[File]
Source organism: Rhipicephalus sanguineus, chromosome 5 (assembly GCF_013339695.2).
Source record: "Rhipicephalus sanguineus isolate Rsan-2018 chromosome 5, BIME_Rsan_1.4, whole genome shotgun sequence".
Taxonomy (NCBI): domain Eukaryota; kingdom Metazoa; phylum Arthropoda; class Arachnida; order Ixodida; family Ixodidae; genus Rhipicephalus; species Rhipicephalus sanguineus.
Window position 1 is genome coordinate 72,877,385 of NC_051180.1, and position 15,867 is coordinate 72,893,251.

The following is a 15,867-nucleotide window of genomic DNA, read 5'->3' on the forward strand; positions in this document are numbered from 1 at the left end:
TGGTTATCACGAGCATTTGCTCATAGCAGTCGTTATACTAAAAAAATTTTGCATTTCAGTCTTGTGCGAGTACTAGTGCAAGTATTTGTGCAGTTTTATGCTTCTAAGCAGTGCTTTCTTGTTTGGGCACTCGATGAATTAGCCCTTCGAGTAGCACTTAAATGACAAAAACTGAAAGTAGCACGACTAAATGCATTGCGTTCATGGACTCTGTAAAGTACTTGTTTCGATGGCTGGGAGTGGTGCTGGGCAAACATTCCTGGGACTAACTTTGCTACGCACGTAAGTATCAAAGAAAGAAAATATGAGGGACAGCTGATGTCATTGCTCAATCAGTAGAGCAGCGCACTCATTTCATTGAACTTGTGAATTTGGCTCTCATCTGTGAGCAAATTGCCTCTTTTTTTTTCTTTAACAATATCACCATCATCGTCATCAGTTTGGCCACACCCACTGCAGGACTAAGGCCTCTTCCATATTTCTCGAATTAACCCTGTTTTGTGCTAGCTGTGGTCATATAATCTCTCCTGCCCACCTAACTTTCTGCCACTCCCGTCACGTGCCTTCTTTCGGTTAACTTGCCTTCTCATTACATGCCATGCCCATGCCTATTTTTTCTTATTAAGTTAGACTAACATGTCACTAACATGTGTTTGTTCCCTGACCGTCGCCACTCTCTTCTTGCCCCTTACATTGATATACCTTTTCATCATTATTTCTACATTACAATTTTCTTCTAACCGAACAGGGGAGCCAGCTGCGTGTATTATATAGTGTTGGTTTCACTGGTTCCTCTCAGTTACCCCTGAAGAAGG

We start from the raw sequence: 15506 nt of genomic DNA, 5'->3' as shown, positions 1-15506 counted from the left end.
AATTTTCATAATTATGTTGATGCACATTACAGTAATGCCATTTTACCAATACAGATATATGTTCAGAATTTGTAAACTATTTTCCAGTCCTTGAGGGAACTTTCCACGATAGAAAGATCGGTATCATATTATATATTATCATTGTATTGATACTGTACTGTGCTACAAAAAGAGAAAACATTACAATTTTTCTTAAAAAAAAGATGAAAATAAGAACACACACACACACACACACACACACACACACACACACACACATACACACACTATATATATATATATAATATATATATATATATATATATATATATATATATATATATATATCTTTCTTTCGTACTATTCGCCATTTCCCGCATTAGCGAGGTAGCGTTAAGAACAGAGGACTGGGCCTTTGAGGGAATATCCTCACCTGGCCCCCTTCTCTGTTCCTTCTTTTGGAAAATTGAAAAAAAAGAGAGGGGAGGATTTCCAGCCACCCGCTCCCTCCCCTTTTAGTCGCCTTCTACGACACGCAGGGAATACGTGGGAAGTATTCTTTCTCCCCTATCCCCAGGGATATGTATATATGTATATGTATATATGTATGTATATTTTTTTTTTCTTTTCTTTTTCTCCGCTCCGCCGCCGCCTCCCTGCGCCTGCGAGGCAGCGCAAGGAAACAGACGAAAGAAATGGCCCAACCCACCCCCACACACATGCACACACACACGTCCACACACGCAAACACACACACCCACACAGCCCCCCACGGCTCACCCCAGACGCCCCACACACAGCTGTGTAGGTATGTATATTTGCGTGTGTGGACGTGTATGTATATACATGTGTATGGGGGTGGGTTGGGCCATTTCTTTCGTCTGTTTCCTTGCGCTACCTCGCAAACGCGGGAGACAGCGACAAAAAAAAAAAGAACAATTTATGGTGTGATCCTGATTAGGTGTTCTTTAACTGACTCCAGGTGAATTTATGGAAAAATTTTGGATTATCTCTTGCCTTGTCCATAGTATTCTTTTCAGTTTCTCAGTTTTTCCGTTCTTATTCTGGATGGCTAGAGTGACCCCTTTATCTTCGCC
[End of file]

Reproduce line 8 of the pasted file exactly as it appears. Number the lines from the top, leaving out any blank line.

AATTTTCATAATTATGTTGATGCACATTACAGTAATGCCATTTTACCAATACAGATATATGTTCAGAATTTGTAAACTATTTTCCAGTCCTTGAGGGAACTTTCCACGATAGAAAGATCGGTATCATATTATATATTATCATTGTATTGATACTGTACTGTGCTACAAAAAGAGAAAACATTACAATTTTTCTTAAAAAAAAGATGAAAATAAGAACACACACACACACACACACACACACACACACACACACACACATACACACACTATATATATATATATAATATATATATATATATATATATATATATATATATATATATATATCTTTCTTTCGTACTATTCGCCATTTCCCGCATTAGCGAGGTAGCGTTAAGAACAGAGGACTGGGCCTTTGAGGGAATATCCTCACCTGGCCCCCTTCTCTGTTCCTTCTTTTGGAAAATTGAAAAAAAAGAGAGGGGAGGATTTCCAGCCACCCGCTCCCTCCCCTTTTAGTCGCCTTCTACGACACGCAGGGAATACGTGGGAAGTATTCTTTCTCCCCTATCCCCAGGGATATGTATATATGTATATGTATATATGTATGTATATTTTTTTTTTCTTTTCTTTTTCTCCGCTCCGCCGCCGCCTCCCTGCGCCTGCGAGGCAGCGCAAGGAAACAGACGAAAGAAATGGCCCAACCCACCCCCACACACATGCACACACACACGTCCACACACGCAAACACACACACCCACACAGCCCCCCACGGCTCACCCCAGACGCCCCACACACAGCTGTGTAGGTATGTATATTTGCGTGTGTGGACGTGTATGTATATACATGTGTATGGGGGTGGGTTGGGCCATTTCTTTCGTCTGTTTCCTTGCGCTACCTCGCAAACGCGGGAGACAGCGACAAAAAAAAAAAGAACAATTTATGGTGTGATCCTGATTAGGTGTTCTTTAACTGACTCCAGGTGAATTTATGGAAAAATTTTGGATTATCTCTTGCCTTGTCCATAGTATTCTTTTCAGTTTCTCAGTTTTTCCGTTCTTATTCTGGATGGCTAGAGTGACCCCTTTATCTTCGCC